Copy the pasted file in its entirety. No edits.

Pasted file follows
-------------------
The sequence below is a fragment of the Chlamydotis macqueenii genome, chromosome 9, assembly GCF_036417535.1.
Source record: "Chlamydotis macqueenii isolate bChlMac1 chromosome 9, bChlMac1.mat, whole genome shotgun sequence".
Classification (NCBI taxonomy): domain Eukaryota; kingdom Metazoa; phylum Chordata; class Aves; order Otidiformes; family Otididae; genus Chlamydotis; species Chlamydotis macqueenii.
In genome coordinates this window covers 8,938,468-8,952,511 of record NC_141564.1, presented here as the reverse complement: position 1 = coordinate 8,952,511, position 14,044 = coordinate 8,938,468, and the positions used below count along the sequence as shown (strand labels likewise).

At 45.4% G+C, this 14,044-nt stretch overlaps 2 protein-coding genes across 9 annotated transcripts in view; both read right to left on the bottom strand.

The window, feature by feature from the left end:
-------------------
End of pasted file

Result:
The sequence below is a fragment of the Chlamydotis macqueenii genome, chromosome 9, assembly GCF_036417535.1.
Source record: "Chlamydotis macqueenii isolate bChlMac1 chromosome 9, bChlMac1.mat, whole genome shotgun sequence".
Classification (NCBI taxonomy): domain Eukaryota; kingdom Metazoa; phylum Chordata; class Aves; order Otidiformes; family Otididae; genus Chlamydotis; species Chlamydotis macqueenii.
In genome coordinates this window covers 8,938,468-8,952,511 of record NC_141564.1, presented here as the reverse complement: position 1 = coordinate 8,952,511, position 14,044 = coordinate 8,938,468, and the positions used below count along the sequence as shown (strand labels likewise).

At 45.4% G+C, this 14,044-nt stretch overlaps 2 protein-coding genes across 9 annotated transcripts in view; both read right to left on the bottom strand.

The window, feature by feature from the left end: